Alike prioritizing, we can only have one number one priority. Ask yourself where the decision fits into the grand scheme of the puzzle you’re assembling and go from there. In the workplace, if other’s are waiting on this decision in order to make subsequent decisions, i.e. we need your ‘numbers’ in order to calculate our quarterly goals, and in turn calculate our payout to shareholders and employees – you’re going to respond to that phone call, and in a timely fashion. What theme for the company’s holiday party that takes place in December but the question is being asked in June? Closer to the bottom of the pile. Being subpoenaed? Answer that call. Your spouse asks you about booking a holiday in the midst of trading hours as an equity trader? Put that one on hold. You get the picture.
Deciphering urgency in response and priority on a personal note? The number one item to bear in mind is mindfulness. Our personal matters may take a back seat to our careers from time to time, though the value should usually be flipped in opposition. Take care in allocating time to respond to those who deserve the time in your personal life. If you don’t, your prized career will only suffer. The mistake here is often that urgency in personal matters and relations can wait, though ultimately, they can’t. Excuses get old, communication is key, so make your decision and take action in response. If you must create a rain check, suggest an alternative or just flat out say no – it saves you the pain stake in having to go through this exercise again.
THE LAW OF SATISFACTION
With every decision’s gain, we give something up: trade-off’s. What are you willing to sacrifice in order to beget?
Are you confidently content or are you that person holding a “kick me” sign with your Linus blanket who just can’t decide even after the fact? Maybe you’re Pig Pen, and a perpetual mess. I hope you’re Lucy. She’s one to raise her voice and make her point clear. Then there’s Snoopy, banging on the piano blissfully drowning out the noise. I think we all channel that vibe from time to time in an attempt to Zen it out. Choose your battles, and your avatar; much of the time, mine is Bill Mahr.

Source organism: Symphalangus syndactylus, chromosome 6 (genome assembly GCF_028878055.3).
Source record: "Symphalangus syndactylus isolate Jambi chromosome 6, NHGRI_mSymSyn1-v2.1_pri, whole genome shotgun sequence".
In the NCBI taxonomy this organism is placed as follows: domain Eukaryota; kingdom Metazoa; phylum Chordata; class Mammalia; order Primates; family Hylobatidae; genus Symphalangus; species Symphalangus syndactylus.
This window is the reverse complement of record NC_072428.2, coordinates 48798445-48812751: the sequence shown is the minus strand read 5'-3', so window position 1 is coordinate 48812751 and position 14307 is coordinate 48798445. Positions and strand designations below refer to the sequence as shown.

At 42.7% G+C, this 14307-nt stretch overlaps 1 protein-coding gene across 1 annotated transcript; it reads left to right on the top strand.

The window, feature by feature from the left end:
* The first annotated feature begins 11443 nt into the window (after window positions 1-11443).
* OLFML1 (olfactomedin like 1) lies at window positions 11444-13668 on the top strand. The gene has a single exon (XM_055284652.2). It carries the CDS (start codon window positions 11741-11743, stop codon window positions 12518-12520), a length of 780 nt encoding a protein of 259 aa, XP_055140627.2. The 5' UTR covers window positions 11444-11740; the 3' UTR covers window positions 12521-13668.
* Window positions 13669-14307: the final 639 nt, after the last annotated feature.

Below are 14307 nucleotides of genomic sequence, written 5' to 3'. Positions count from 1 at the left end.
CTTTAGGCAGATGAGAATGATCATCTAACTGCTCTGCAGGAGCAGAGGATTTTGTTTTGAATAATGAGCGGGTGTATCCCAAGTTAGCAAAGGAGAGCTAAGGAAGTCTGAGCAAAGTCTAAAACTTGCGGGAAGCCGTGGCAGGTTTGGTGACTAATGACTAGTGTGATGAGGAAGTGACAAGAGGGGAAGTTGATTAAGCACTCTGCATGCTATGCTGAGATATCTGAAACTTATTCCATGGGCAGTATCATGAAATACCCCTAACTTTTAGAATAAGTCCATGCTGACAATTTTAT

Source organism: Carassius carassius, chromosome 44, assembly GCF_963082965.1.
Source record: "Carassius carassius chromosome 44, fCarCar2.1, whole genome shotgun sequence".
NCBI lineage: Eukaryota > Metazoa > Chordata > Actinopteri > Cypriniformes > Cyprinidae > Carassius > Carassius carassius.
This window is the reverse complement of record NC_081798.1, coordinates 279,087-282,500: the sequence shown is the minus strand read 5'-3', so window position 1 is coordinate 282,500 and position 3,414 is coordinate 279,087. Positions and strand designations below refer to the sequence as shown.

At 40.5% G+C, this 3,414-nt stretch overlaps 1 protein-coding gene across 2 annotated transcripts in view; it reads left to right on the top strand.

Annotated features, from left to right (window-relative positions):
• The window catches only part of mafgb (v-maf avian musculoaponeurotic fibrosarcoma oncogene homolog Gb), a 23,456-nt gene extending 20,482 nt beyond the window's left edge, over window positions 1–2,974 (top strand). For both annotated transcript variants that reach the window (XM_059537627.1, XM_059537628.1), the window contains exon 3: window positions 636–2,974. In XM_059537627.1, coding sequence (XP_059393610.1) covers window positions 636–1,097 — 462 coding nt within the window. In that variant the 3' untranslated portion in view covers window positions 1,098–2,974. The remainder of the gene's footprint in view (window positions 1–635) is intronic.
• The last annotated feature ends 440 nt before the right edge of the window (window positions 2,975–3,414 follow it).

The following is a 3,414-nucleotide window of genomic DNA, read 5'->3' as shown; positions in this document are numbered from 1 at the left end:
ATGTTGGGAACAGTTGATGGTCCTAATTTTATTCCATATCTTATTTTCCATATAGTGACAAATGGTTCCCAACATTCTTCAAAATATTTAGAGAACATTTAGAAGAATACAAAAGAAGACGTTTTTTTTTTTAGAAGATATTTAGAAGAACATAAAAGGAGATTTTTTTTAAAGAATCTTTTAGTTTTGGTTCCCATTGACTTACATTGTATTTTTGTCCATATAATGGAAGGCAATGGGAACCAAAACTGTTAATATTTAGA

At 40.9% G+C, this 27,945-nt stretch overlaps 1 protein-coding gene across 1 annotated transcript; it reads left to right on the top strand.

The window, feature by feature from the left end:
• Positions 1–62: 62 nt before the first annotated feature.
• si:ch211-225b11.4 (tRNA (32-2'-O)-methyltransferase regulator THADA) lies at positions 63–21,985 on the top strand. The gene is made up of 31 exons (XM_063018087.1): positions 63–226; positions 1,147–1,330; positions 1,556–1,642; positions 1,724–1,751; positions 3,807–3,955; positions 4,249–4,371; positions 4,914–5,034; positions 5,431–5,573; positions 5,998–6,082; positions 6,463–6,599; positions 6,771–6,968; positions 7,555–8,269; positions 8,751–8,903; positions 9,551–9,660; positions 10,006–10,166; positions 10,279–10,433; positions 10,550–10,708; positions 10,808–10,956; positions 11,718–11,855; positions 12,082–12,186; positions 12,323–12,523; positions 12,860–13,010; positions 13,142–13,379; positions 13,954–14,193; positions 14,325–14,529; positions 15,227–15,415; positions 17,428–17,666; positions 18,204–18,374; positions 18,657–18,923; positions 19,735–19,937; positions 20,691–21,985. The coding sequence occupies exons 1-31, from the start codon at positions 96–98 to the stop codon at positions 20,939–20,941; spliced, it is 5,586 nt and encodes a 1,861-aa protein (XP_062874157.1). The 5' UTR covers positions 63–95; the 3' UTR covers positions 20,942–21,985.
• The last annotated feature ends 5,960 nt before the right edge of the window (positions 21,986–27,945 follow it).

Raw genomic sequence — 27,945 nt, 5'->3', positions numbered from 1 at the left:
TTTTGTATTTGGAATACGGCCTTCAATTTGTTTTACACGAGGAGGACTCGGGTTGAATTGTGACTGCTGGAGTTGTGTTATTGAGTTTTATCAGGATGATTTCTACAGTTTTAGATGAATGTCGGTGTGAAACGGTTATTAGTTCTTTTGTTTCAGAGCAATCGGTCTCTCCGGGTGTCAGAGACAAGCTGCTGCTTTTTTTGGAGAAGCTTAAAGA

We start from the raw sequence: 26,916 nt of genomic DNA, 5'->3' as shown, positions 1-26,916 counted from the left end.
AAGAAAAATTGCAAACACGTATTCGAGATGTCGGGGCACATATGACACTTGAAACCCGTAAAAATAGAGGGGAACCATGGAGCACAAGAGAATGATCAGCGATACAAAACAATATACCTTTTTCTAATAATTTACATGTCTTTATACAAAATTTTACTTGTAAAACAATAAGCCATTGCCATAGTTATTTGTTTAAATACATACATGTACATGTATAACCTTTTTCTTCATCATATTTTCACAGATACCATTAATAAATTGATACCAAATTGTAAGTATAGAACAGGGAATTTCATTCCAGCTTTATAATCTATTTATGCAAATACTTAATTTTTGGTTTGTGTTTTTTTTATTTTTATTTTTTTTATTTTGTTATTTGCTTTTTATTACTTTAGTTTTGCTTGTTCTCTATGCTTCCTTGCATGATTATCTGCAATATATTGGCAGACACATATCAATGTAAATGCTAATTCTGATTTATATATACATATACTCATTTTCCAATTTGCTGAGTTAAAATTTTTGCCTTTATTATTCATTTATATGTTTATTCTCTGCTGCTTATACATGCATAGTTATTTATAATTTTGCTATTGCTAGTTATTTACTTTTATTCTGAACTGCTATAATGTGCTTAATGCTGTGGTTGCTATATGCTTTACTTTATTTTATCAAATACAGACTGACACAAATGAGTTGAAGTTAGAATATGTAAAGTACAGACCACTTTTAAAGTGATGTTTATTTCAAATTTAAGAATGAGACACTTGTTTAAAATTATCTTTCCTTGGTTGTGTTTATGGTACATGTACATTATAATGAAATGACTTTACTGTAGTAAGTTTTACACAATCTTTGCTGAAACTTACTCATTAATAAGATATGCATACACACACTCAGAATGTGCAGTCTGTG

It’s easier to make decisions when you have fewer options. Sometimes we have many options, other times we might have to seek harder to find an alternative. Timing is everything. I received a piece of advice from a friend one day and the message rang clear: some of us have more options than others, so we have more paths to test before arriving at one of solidarity. Touché, and being a creature of evolution is one to revere.
When choosing the lesser of two evils or the best or two great worlds, the decision is less difficult. Generally satisfaction can be reached without significant compromise. When we are faced with the decision to sacrifice something of significant value without anything to balance it out on the other end, we must (and I do mean must) make peace with whatever it is. Under circumstances where we lack control of outcome, chalk it up to your best efforts made with what you’ve been given to work with in that moment. Don’t reflect and regret, don’t envision and wish, live in the now. Forgive yourself (or the other person) if the circumstances require. Always do your best without compromising your values, – and the trade-off, whether it works in your favor or not, should be one you can leave in the dust.
Moral of this section, don’t be “je suis malcontent”, run passionately into the wind in “fuck yeah”. Life is a lot easier upon accepting reality (and the decisions we have to live with).
THE LAW OF FINALITY
The million-dollar question has been answered and here we are: are all decisions final?
Ask yourself prior to making life-altering decisions (okay, and small ones, too): can this be undone or reversed? A true test in choice, is putting yourself in the position of someone else’s shoes if you were giving them the advice; as in – would you take your own advice.
Trusting your gut is major. Applying logic, equally as fatal. Come up with a blend of the two. Should you really be grasping at straws and your inhibitions be blocked (grief and stress sit on the gut, and can block our natural flow), ask others who have experience in the area, or who have experienced your situation before. More often than not we aren’t the first to experience something, so why not gather information and build a mental comparison chart.
In summary, weigh your options, do no harm, and always ask yourself minimally, if you’re able to live with whatever the decision must be. Practice makes better 🙂
Peace for now, recently upgraded decision making skills, good looking.
photo source: Brendan Meadows Photography